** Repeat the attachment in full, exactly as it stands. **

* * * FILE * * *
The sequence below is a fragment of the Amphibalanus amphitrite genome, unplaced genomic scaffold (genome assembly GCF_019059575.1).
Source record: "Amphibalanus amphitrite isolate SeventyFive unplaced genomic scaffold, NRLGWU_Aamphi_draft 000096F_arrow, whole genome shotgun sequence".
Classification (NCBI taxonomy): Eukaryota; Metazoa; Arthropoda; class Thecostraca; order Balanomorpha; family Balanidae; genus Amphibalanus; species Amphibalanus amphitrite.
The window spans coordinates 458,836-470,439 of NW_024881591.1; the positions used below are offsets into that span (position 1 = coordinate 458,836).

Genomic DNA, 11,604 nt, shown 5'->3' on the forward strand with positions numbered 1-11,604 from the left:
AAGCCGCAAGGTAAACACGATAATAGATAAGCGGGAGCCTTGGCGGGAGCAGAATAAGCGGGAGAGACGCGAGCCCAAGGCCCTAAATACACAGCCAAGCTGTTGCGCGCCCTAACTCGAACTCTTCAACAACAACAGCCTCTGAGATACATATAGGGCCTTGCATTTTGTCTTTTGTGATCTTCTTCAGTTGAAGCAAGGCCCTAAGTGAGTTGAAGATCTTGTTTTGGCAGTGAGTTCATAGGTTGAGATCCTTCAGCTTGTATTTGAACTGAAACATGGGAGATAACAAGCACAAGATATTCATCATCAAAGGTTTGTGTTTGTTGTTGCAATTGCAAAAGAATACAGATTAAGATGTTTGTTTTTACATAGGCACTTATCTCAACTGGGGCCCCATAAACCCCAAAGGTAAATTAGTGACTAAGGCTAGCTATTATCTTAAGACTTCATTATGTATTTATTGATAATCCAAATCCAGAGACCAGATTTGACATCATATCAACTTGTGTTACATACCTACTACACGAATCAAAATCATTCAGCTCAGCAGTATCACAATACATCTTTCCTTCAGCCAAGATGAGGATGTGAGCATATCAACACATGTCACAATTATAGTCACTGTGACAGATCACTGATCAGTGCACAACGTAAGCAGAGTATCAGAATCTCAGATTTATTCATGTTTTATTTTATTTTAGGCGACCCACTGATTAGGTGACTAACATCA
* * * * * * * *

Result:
The sequence below is a fragment of the Amphibalanus amphitrite genome, unplaced genomic scaffold (genome assembly GCF_019059575.1).
Source record: "Amphibalanus amphitrite isolate SeventyFive unplaced genomic scaffold, NRLGWU_Aamphi_draft 000096F_arrow, whole genome shotgun sequence".
Classification (NCBI taxonomy): Eukaryota; Metazoa; Arthropoda; class Thecostraca; order Balanomorpha; family Balanidae; genus Amphibalanus; species Amphibalanus amphitrite.
The window spans coordinates 458,836-470,439 of NW_024881591.1; the positions used below are offsets into that span (position 1 = coordinate 458,836).

Genomic DNA, 11,604 nt, shown 5'->3' on the forward strand with positions numbered 1-11,604 from the left:
AAGCCGCAAGGTAAACACGATAATAGATAAGCGGGAGCCTTGGCGGGAGCAGAATAAGCGGGAGAGACGCGAGCCCAAGGCCCTAAATACACAGCCAAGCTGTTGCGCGCCCTAACTCGAACTCTTCAACAACAACAGCCTCTGAGATACATATAGGGCCTTGCATTTTGTCTTTTGTGATCTTCTTCAGTTGAAGCAAGGCCCTAAGTGAGTTGAAGATCTTGTTTTGGCAGTGAGTTCATAGGTTGAGATCCTTCAGCTTGTATTTGAACTGAAACATGGGAGATAACAAGCACAAGATATTCATCATCAAAGGTTTGTGTTTGTTGTTGCAATTGCAAAAGAATACAGATTAAGATGTTTGTTTTTACATAGGCACTTATCTCAACTGGGGCCCCATAAACCCCAAAGGTAAATTAGTGACTAAGGCTAGCTATTATCTTAAGACTTCATTATGTATTTATTGATAATCCAAATCCAGAGACCAGATTTGACATCATATCAACTTGTGTTACATACCTACTACACGAATCAAAATCATTCAGCTCAGCAGTATCACAATACATCTTTCCTTCAGCCAAGATGAGGATGTGAGCATATCAACACATGTCACAATTATAGTCACTGTGACAGATCACTGATCAGTGCACAACGTAAGCAGAGTATCAGAATCTCAGATTTATTCATGTTTTATTTTATTTTAGGCGACCCACTGATTAGGTGACTAACATCA